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Drugs In Prisons - Zero Tolerance

If elected in March 2018, a Marshall Liberal Government will stamp out drugs in South Australia’s prisons.

The Problem

Drugs are regularly found in our prisons.

Over the past five years, there have been almost 3,200 drug incidents in South Australian prisons and, during the same period, almost 100 alcohol-related incidents.

Prisons are a unique environment with a concentration of people found guilty of drug offences or a history of drug use.

In 2012, a total of 37 per cent of correctional facility entrants in Australia reported using methamphetamine, while 50 per cent of inmates reported using cannabis.

Reported illicit drug use rates by inmates are significantly higher than rates of reported illicit drug use by the general population and drugs and drug/alcohol substitutes are highly valuable currency in our correctional system.

Given these unique considerations, people working in the prison system must be supported by high standards of occupational health and safety.

If prison officers or staff are under the influence of drugs or alcohol at work, they expose their colleagues by significantly increasing an already wide range of workplace risks.

The stressful prison environment can also put officers and staff susceptible to addiction at further risk.

Further, prisons can become a breeding ground for members of organised crime groups such as out outlaw motorcycle gangs, providing these groups with a potential source of new recruits for drugs and other crime.

First-time prisoners who are not hardened criminals and have no previous gang affiliations can be particularly vulnerable.

They are offered protection while in prison and opportunities to participate in gang activities after release.

Outlaw motorcycle gangs are significant players in the importation, domestic manufacture and trafficking of illicit drugs in Australia and, although federal and state governments have taken steps to inhibit association between members of outlaw motorcycle gangs, further measures are needed to prevent associations between prisoners and members of these criminal organisations.

Prison is an environment where prisoners need to be supported to detoxify from drug addiction and prison officers need to know they are working in a setting that is as safe as possible.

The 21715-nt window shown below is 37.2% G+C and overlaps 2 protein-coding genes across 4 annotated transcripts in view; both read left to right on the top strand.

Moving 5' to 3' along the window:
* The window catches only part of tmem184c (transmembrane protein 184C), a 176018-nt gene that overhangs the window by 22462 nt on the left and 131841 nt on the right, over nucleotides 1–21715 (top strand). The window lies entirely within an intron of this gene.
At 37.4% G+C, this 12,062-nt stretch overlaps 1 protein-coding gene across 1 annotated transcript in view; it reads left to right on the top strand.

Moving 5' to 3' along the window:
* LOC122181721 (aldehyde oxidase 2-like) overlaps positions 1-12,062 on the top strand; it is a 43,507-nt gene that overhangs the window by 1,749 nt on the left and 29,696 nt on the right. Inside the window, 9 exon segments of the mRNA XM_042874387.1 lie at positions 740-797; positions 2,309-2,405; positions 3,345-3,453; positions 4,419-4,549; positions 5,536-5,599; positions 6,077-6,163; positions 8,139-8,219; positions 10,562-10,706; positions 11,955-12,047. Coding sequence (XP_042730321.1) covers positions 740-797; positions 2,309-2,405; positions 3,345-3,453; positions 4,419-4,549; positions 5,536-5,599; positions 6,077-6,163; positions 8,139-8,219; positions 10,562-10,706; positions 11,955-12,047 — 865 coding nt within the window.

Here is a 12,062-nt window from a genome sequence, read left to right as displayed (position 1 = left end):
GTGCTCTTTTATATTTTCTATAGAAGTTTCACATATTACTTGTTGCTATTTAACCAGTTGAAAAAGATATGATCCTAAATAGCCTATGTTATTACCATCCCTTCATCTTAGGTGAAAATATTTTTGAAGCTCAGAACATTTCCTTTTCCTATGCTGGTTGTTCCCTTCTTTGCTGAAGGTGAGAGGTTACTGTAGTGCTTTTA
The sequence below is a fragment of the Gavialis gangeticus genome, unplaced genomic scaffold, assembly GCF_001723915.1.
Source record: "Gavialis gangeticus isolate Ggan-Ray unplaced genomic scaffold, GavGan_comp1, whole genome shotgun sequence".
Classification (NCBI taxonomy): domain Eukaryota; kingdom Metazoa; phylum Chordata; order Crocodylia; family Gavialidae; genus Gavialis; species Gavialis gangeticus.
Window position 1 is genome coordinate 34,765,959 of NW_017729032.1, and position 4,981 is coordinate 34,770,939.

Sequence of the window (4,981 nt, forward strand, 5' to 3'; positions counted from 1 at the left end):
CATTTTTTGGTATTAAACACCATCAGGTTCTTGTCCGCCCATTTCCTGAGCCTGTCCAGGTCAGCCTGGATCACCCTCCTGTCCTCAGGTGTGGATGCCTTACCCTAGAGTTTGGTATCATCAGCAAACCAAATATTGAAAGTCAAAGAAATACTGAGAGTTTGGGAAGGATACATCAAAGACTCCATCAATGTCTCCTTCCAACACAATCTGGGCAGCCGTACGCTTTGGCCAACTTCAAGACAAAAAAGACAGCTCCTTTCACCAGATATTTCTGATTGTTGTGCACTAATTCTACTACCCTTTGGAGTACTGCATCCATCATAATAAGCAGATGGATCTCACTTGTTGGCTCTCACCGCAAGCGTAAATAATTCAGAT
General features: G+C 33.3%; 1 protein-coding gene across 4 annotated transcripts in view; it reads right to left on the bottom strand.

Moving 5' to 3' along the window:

The State Liberals' Plan

If elected in March 2018, a Marshall Liberal Government will stamp out drugs in South Australia’s prisons.

We will:

  • introduce workplace testing of prison officers, staff and contractors for alcohol and illegal drugs
  • legislate to ban members of outlaw motorcycle gangs from visiting prisons.

Random testing in the workplace is an occupational health and safety tool widely used in the private sector while testing of police officers for alcohol and illegal drug use can be applied when they are involved in critical incidents, high risk incidents or suspected by a superior of being under the influence.

We believe it needs to be introduced in our prisons to maintain public confidence in the professionalism and accountability of prison staff and discourage people from coming to work affected by alcohol or illegal drugs.

Prison staff will be tested:

  • when an employee of the Department of Correctional Services is suspected of being under the influence;
  • when an employee is involved in a ‘serious incident’ in a prison
  • on a random basis.

To further ensure we stamp out drugs in our prisons, a Marshall Liberal Government will prevent prisoners being groomed by members of outlaw motorcycle gangs by prohibiting these individuals from participating in prison visits.

Given that outlaw motorcycle gangs are so heavily involved in drug trafficking, this is an important step in reducing the flow of drugs/contraband into our prison system.

Currently, all written communication with prisoners can be read by corrections staff. All phone calls with prisoners can be recorded and listened by corrections staff.

However, face to face visits with prisoners can only be visually monitored and are not listened to and that is why visits from outlaw motorcycle gang members to prisoners are such an important part of their operations.

This policy will interfere with that opportunity and contribute to stamping out drugs in prisons and more broadly in South Australia.

Part of our plan for SA